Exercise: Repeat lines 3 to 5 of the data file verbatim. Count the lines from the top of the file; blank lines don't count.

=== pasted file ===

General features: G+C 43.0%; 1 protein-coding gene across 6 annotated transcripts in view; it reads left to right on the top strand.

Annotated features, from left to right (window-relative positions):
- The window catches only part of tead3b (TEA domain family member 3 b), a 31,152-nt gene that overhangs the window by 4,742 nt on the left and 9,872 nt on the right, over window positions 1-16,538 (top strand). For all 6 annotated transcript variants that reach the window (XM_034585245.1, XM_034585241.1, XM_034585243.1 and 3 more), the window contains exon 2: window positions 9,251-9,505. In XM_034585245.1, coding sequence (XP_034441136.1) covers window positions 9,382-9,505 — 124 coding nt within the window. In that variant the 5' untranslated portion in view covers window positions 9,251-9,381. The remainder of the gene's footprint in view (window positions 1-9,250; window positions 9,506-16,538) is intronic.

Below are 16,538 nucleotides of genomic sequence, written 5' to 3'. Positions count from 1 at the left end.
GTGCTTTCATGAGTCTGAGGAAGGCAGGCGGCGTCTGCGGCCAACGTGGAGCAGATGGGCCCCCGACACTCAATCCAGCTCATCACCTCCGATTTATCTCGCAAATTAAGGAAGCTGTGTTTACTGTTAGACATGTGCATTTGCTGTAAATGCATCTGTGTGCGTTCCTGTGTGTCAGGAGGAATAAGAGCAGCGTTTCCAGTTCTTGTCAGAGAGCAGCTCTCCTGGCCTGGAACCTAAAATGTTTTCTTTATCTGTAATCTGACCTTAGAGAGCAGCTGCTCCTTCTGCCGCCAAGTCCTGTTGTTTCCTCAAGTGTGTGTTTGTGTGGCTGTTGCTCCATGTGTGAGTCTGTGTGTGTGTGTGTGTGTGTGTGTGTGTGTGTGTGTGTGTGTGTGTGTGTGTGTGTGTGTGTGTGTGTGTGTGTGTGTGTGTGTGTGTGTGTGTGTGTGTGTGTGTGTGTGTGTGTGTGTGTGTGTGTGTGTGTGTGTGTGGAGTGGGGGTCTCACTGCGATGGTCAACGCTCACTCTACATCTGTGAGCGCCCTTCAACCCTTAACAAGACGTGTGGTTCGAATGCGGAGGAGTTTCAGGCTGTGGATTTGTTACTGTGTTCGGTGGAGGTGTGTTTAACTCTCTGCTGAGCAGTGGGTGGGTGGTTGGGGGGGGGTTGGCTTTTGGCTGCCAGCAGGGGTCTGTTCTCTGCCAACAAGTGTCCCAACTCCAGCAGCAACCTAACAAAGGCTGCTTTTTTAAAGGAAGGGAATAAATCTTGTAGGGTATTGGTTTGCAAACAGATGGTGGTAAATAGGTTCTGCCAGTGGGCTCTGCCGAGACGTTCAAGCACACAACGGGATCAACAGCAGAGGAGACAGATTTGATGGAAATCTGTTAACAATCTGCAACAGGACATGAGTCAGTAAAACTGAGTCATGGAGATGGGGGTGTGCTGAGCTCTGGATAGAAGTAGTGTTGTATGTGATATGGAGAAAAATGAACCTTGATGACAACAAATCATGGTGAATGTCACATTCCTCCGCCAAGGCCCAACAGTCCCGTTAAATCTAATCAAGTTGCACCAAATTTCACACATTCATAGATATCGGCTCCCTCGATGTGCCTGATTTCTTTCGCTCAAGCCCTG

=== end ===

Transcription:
- The window catches only part of tead3b (TEA domain family member 3 b), a 31,152-nt gene that overhangs the window by 4,742 nt on the left and 9,872 nt on the right, over window positions 1-16,538 (top strand). For all 6 annotated transcript variants that reach the window (XM_034585245.1, XM_034585241.1, XM_034585243.1 and 3 more), the window contains exon 2: window positions 9,251-9,505. In XM_034585245.1, coding sequence (XP_034441136.1) covers window positions 9,382-9,505 — 124 coding nt within the window. In that variant the 5' untranslated portion in view covers window positions 9,251-9,381. The remainder of the gene's footprint in view (window positions 1-9,250; window positions 9,506-16,538) is intronic.

Below are 16,538 nucleotides of genomic sequence, written 5' to 3'. Positions count from 1 at the left end.
GTGCTTTCATGAGTCTGAGGAAGGCAGGCGGCGTCTGCGGCCAACGTGGAGCAGATGGGCCCCCGACACTCAATCCAGCTCATCACCTCCGATTTATCTCGCAAATTAAGGAAGCTGTGTTTACTGTTAGACATGTGCATTTGCTGTAAATGCATCTGTGTGCGTTCCTGTGTGTCAGGAGGAATAAGAGCAGCGTTTCCAGTTCTTGTCAGAGAGCAGCTCTCCTGGCCTGGAACCTAAAATGTTTTCTTTATCTGTAATCTGACCTTAGAGAGCAGCTGCTCCTTCTGCCGCCAAGTCCTGTTGTTTCCTCAAGTGTGTGTTTGTGTGGCTGTTGCTCCATGTGTGAGTCTGTGTGTGTGTGTGTGTGTGTGTGTGTGTGTGTGTGTGTGTGTGTGTGTGTGTGTGTGTGTGTGTGTGTGTGTGTGTGTGTGTGTGTGTGTGTGTGTGTGTGTGTGTGTGTGTGTGTGTGTGTGTGTGTGTGTGTGTGTGTGGAGTGGGGGTCTCACTGCGATGGTCAACGCTCACTCTACATCTGTGAGCGCCCTTCAACCCTTAACAAGACGTGTGGTTCGAATGCGGAGGAGTTTCAGGCTGTGGATTTGTTACTGTGTTCGGTGGAGGTGTGTTTAACTCTCTGCTGAGCAGTGGGTGGGTGGTTGGGGGGGGGTTGGCTTTTGGCTGCCAGCAGGGGTCTGTTCTCTGCCAACAAGTGTCCCAACTCCAGCAGCAACCTAACAAAGGCTGCTTTTTTAAAGGAAGGGAATAAATCTTGTAGGGTATTGGTTTGCAAACAGATGGTGGTAAATAGGTTCTGCCAGTGGGCTCTGCCGAGACGTTCAAGCACACAACGGGATCAACAGCAGAGGAGACAGATTTGATGGAAATCTGTTAACAATCTGCAACAGGACATGAGTCAGTAAAACTGAGTCATGGAGATGGGGGTGTGCTGAGCTCTGGATAGAAGTAGTGTTGTATGTGATATGGAGAAAAATGAACCTTGATGACAACAAATCATGGTGAATGTCACATTCCTCCGCCAAGGCCCAACAGTCCCGTTAAATCTAATCAAGTTGCACCAAATTTCACACATTCATAGATATCGGCTCCCTCGATGTGCCTGATTTCTTTCGCTCAAGCCCTG